[Left to right: Thierry Rautureau; Capitol Hill resident; Texan; Snooki]
This morning Hanna Raskin informed the world that she will now be adopting assorted disguises when she reviews restaurants. It seems RN74 has a poster hanging in its service area, bearing a picture of Raskin's face and the ominous/hilarious warning "Hannah Raskin...know her."
An item such like this is a given in restaurant kitchens in cities like Chicago, San Francisco and New York. Team Mina probably installed this without a second thought. The fact that you don't hear about these signs much in Seattle speaks more to the state of our food criticism culture than Raskin's relative anonymity.
But it's that whole "relative anonymity" thing that has Raskin doing a little soul searching. Our fair Seattle Weekly critic does all the reclusive things an anonymous critic should do. However she will do the occasional "registration-required" event for a good cause. It's this (rather noble) exception that has not gone unnoticed over at the mothership:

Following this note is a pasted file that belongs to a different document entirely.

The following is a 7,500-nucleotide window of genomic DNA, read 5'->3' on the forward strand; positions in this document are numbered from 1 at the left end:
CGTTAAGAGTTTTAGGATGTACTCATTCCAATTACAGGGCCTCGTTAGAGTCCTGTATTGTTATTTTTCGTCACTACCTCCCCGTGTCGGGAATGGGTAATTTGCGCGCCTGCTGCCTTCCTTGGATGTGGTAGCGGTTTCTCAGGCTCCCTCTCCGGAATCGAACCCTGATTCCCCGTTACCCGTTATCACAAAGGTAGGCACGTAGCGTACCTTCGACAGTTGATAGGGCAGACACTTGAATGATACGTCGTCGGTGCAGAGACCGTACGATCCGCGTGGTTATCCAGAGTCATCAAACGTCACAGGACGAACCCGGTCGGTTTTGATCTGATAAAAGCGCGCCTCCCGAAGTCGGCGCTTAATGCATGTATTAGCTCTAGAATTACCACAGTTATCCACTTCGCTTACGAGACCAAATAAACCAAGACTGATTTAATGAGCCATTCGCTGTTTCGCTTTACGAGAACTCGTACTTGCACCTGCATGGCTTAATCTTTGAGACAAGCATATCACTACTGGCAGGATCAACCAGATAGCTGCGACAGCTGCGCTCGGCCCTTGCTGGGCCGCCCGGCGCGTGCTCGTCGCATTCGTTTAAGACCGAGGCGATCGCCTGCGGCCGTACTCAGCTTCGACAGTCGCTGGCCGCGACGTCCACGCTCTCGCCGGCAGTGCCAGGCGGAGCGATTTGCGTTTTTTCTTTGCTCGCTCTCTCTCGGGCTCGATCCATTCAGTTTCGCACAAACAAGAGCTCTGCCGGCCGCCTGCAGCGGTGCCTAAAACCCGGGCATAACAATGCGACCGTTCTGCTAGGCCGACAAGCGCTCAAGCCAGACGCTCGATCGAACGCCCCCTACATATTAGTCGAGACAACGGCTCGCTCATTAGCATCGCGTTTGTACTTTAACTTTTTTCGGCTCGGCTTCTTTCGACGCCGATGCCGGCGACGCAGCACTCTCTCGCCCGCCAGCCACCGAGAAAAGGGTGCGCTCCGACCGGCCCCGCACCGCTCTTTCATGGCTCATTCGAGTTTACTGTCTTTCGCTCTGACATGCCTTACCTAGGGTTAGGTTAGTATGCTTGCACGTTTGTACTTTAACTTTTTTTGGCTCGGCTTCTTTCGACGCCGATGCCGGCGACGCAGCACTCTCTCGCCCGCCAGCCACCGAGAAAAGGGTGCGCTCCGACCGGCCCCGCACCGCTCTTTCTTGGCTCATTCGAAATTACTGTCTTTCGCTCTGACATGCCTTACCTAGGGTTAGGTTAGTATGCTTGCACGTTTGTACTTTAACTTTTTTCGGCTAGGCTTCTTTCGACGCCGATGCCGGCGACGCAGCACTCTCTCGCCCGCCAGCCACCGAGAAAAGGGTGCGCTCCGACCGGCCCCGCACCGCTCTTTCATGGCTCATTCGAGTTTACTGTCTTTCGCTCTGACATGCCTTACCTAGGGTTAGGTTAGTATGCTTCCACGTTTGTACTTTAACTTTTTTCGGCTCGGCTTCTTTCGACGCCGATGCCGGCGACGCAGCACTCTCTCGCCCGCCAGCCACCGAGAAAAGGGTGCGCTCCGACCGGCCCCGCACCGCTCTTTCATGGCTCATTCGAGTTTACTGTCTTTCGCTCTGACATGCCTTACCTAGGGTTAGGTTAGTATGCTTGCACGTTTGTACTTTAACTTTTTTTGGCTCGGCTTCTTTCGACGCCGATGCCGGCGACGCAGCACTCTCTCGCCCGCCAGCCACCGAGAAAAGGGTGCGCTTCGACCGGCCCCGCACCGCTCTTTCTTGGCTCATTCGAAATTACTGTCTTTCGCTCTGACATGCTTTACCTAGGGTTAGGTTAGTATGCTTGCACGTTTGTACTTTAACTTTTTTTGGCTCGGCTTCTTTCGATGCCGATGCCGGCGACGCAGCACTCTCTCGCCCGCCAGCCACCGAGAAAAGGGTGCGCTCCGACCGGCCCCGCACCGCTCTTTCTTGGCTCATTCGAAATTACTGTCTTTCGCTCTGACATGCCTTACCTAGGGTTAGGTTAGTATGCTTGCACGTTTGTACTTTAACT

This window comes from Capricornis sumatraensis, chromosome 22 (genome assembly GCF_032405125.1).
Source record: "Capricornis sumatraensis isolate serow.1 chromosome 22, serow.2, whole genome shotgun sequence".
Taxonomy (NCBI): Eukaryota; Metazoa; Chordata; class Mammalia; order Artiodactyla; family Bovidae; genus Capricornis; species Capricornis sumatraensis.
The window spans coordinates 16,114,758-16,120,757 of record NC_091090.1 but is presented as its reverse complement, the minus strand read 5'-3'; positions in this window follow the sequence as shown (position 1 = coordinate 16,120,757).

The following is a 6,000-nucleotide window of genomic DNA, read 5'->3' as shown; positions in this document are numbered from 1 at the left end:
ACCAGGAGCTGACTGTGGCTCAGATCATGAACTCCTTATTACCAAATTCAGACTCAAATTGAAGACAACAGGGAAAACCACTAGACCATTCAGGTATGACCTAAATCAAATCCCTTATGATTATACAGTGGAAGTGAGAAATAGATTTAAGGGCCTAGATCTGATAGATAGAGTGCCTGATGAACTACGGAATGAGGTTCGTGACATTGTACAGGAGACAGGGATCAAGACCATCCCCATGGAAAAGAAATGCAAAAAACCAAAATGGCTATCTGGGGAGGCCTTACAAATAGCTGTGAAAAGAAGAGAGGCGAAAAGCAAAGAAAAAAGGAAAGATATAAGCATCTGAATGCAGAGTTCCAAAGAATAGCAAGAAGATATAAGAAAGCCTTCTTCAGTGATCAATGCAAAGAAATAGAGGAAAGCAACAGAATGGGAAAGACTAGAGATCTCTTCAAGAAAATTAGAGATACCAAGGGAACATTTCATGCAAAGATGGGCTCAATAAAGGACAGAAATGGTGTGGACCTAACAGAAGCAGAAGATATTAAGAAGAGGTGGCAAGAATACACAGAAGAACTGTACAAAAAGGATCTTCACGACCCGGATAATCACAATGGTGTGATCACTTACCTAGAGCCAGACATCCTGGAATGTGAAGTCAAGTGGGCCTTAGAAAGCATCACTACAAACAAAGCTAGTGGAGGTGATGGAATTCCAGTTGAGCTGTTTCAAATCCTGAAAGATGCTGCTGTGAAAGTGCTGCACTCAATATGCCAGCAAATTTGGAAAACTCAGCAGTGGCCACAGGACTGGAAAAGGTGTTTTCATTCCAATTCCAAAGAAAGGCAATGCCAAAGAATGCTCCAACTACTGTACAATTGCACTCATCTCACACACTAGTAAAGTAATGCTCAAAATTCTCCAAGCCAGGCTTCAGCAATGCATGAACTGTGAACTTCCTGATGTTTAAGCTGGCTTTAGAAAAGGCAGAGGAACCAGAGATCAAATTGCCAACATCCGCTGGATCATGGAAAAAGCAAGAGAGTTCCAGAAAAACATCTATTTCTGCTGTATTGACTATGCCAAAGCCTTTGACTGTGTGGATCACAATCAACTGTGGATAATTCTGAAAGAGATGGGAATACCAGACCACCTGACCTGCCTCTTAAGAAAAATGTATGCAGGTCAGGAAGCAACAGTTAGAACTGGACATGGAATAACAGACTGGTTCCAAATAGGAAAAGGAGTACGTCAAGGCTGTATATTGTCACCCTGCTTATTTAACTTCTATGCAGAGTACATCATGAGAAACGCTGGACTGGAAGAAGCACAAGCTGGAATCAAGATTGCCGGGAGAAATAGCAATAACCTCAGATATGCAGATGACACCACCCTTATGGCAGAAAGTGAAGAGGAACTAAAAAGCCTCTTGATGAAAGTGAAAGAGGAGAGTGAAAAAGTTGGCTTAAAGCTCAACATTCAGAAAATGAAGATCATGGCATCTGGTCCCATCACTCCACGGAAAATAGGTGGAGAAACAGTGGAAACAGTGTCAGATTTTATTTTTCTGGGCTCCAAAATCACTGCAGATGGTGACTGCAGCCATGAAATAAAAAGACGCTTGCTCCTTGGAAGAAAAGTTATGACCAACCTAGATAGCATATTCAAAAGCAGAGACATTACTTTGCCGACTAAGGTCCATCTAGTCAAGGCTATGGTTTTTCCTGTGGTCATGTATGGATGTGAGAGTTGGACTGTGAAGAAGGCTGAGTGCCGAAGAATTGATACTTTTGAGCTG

But those exceptions are so exceedingly rare that it galls me when I'm labeled "un-anonymous." My hunch is most diners don't bother to distinguish between "un-anonymous" critics who storm into restaurants demanding special treatment and "un-anonymous" critics who've been outed on Eater. I put too much work into remaining behind-the-scenes to have my efforts dismissed because an angry blogger at a private party surreptitiously took my picture.
Her solution: take a page from Ruth Reichl and rock some disguises. Raskin asks, "Can I fully regain my anonymity? I figure if women can reclaim their virginity, I probably have a pretty good shot at it." Game on. Also: who does Eater need to bribe over at RN74 to get a shot of that poster?
[Image inspiration: Raphael Brion]